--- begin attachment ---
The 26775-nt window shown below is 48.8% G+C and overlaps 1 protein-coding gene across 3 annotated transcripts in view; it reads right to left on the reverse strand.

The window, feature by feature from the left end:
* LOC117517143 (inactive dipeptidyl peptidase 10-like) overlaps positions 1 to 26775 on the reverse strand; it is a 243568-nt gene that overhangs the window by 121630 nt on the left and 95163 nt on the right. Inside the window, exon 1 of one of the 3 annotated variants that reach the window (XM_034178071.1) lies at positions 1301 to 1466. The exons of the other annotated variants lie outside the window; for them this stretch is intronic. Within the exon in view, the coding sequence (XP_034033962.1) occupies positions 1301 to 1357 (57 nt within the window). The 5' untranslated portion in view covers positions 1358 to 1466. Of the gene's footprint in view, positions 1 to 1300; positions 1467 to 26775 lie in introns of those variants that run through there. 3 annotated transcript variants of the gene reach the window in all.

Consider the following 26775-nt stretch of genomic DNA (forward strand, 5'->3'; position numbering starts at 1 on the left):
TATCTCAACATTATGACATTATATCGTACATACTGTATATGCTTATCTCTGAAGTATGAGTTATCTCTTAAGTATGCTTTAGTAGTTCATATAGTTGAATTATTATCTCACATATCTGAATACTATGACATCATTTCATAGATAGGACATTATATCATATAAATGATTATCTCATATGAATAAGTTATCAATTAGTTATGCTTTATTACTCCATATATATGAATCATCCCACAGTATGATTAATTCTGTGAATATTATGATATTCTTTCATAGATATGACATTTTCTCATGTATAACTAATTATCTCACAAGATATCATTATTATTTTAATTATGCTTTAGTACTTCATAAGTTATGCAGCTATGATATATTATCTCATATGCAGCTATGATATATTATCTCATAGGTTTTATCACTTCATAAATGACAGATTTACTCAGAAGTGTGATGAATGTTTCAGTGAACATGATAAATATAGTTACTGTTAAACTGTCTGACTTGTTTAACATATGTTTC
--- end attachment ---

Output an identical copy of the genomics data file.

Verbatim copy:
The 26775-nt window shown below is 48.8% G+C and overlaps 1 protein-coding gene across 3 annotated transcripts in view; it reads right to left on the reverse strand.

The window, feature by feature from the left end:
* LOC117517143 (inactive dipeptidyl peptidase 10-like) overlaps positions 1 to 26775 on the reverse strand; it is a 243568-nt gene that overhangs the window by 121630 nt on the left and 95163 nt on the right. Inside the window, exon 1 of one of the 3 annotated variants that reach the window (XM_034178071.1) lies at positions 1301 to 1466. The exons of the other annotated variants lie outside the window; for them this stretch is intronic. Within the exon in view, the coding sequence (XP_034033962.1) occupies positions 1301 to 1357 (57 nt within the window). The 5' untranslated portion in view covers positions 1358 to 1466. Of the gene's footprint in view, positions 1 to 1300; positions 1467 to 26775 lie in introns of those variants that run through there. 3 annotated transcript variants of the gene reach the window in all.

Consider the following 26775-nt stretch of genomic DNA (forward strand, 5'->3'; position numbering starts at 1 on the left):
TATCTCAACATTATGACATTATATCGTACATACTGTATATGCTTATCTCTGAAGTATGAGTTATCTCTTAAGTATGCTTTAGTAGTTCATATAGTTGAATTATTATCTCACATATCTGAATACTATGACATCATTTCATAGATAGGACATTATATCATATAAATGATTATCTCATATGAATAAGTTATCAATTAGTTATGCTTTATTACTCCATATATATGAATCATCCCACAGTATGATTAATTCTGTGAATATTATGATATTCTTTCATAGATATGACATTTTCTCATGTATAACTAATTATCTCACAAGATATCATTATTATTTTAATTATGCTTTAGTACTTCATAAGTTATGCAGCTATGATATATTATCTCATATGCAGCTATGATATATTATCTCATAGGTTTTATCACTTCATAAATGACAGATTTACTCAGAAGTGTGATGAATGTTTCAGTGAACATGATAAATATAGTTACTGTTAAACTGTCTGACTTGTTTAACATATGTTTC